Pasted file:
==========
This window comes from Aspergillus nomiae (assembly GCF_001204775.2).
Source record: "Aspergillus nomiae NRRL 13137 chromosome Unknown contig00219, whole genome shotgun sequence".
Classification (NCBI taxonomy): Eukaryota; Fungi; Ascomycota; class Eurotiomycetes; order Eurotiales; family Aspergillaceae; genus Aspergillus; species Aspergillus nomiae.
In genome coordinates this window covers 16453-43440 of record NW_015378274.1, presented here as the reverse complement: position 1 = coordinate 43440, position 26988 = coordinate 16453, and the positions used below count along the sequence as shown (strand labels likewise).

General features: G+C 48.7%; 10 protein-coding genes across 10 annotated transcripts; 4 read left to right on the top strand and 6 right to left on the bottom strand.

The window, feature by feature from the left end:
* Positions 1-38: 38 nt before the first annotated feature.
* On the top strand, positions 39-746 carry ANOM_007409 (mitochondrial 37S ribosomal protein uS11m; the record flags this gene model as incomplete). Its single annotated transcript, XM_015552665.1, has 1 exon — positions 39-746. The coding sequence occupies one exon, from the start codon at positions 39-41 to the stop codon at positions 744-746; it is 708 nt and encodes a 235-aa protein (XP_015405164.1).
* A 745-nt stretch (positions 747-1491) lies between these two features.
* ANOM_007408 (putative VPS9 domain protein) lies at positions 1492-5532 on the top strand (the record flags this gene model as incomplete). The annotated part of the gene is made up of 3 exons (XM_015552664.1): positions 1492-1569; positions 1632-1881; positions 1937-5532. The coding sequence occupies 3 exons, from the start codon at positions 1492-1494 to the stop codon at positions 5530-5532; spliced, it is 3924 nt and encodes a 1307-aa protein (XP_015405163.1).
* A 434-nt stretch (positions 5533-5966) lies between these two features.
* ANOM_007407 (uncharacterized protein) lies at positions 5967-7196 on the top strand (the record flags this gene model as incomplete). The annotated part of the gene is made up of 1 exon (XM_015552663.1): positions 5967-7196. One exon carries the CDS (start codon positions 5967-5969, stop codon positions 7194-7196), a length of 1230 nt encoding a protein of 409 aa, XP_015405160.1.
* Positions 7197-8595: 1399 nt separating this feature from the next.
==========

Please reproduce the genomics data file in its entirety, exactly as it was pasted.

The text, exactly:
This window comes from Aspergillus nomiae (assembly GCF_001204775.2).
Source record: "Aspergillus nomiae NRRL 13137 chromosome Unknown contig00219, whole genome shotgun sequence".
Classification (NCBI taxonomy): Eukaryota; Fungi; Ascomycota; class Eurotiomycetes; order Eurotiales; family Aspergillaceae; genus Aspergillus; species Aspergillus nomiae.
In genome coordinates this window covers 16453-43440 of record NW_015378274.1, presented here as the reverse complement: position 1 = coordinate 43440, position 26988 = coordinate 16453, and the positions used below count along the sequence as shown (strand labels likewise).

General features: G+C 48.7%; 10 protein-coding genes across 10 annotated transcripts; 4 read left to right on the top strand and 6 right to left on the bottom strand.

The window, feature by feature from the left end:
* Positions 1-38: 38 nt before the first annotated feature.
* On the top strand, positions 39-746 carry ANOM_007409 (mitochondrial 37S ribosomal protein uS11m; the record flags this gene model as incomplete). Its single annotated transcript, XM_015552665.1, has 1 exon — positions 39-746. The coding sequence occupies one exon, from the start codon at positions 39-41 to the stop codon at positions 744-746; it is 708 nt and encodes a 235-aa protein (XP_015405164.1).
* A 745-nt stretch (positions 747-1491) lies between these two features.
* ANOM_007408 (putative VPS9 domain protein) lies at positions 1492-5532 on the top strand (the record flags this gene model as incomplete). The annotated part of the gene is made up of 3 exons (XM_015552664.1): positions 1492-1569; positions 1632-1881; positions 1937-5532. The coding sequence occupies 3 exons, from the start codon at positions 1492-1494 to the stop codon at positions 5530-5532; spliced, it is 3924 nt and encodes a 1307-aa protein (XP_015405163.1).
* A 434-nt stretch (positions 5533-5966) lies between these two features.
* ANOM_007407 (uncharacterized protein) lies at positions 5967-7196 on the top strand (the record flags this gene model as incomplete). The annotated part of the gene is made up of 1 exon (XM_015552663.1): positions 5967-7196. One exon carries the CDS (start codon positions 5967-5969, stop codon positions 7194-7196), a length of 1230 nt encoding a protein of 409 aa, XP_015405160.1.
* Positions 7197-8595: 1399 nt separating this feature from the next.